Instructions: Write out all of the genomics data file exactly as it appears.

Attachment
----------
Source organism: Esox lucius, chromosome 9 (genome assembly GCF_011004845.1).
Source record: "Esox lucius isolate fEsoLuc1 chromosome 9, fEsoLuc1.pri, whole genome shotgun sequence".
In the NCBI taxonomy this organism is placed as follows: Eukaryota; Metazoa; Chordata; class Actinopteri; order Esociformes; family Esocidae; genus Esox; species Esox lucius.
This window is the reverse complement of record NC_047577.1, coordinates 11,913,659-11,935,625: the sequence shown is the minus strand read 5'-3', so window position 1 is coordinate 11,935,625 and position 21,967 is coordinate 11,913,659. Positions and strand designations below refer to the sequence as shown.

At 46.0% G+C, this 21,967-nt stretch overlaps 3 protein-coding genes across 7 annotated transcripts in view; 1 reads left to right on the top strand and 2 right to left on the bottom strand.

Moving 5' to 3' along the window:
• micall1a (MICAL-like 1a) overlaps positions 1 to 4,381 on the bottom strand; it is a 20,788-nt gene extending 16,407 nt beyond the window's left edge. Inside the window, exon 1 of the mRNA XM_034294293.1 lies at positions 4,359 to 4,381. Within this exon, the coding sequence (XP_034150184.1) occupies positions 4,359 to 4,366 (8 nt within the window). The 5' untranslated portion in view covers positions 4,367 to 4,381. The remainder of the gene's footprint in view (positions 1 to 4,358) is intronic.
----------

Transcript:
Source organism: Esox lucius, chromosome 9 (genome assembly GCF_011004845.1).
Source record: "Esox lucius isolate fEsoLuc1 chromosome 9, fEsoLuc1.pri, whole genome shotgun sequence".
In the NCBI taxonomy this organism is placed as follows: Eukaryota; Metazoa; Chordata; class Actinopteri; order Esociformes; family Esocidae; genus Esox; species Esox lucius.
This window is the reverse complement of record NC_047577.1, coordinates 11,913,659-11,935,625: the sequence shown is the minus strand read 5'-3', so window position 1 is coordinate 11,935,625 and position 21,967 is coordinate 11,913,659. Positions and strand designations below refer to the sequence as shown.

At 46.0% G+C, this 21,967-nt stretch overlaps 3 protein-coding genes across 7 annotated transcripts in view; 1 reads left to right on the top strand and 2 right to left on the bottom strand.

Moving 5' to 3' along the window:
• micall1a (MICAL-like 1a) overlaps positions 1 to 4,381 on the bottom strand; it is a 20,788-nt gene extending 16,407 nt beyond the window's left edge. Inside the window, exon 1 of the mRNA XM_034294293.1 lies at positions 4,359 to 4,381. Within this exon, the coding sequence (XP_034150184.1) occupies positions 4,359 to 4,366 (8 nt within the window). The 5' untranslated portion in view covers positions 4,367 to 4,381. The remainder of the gene's footprint in view (positions 1 to 4,358) is intronic.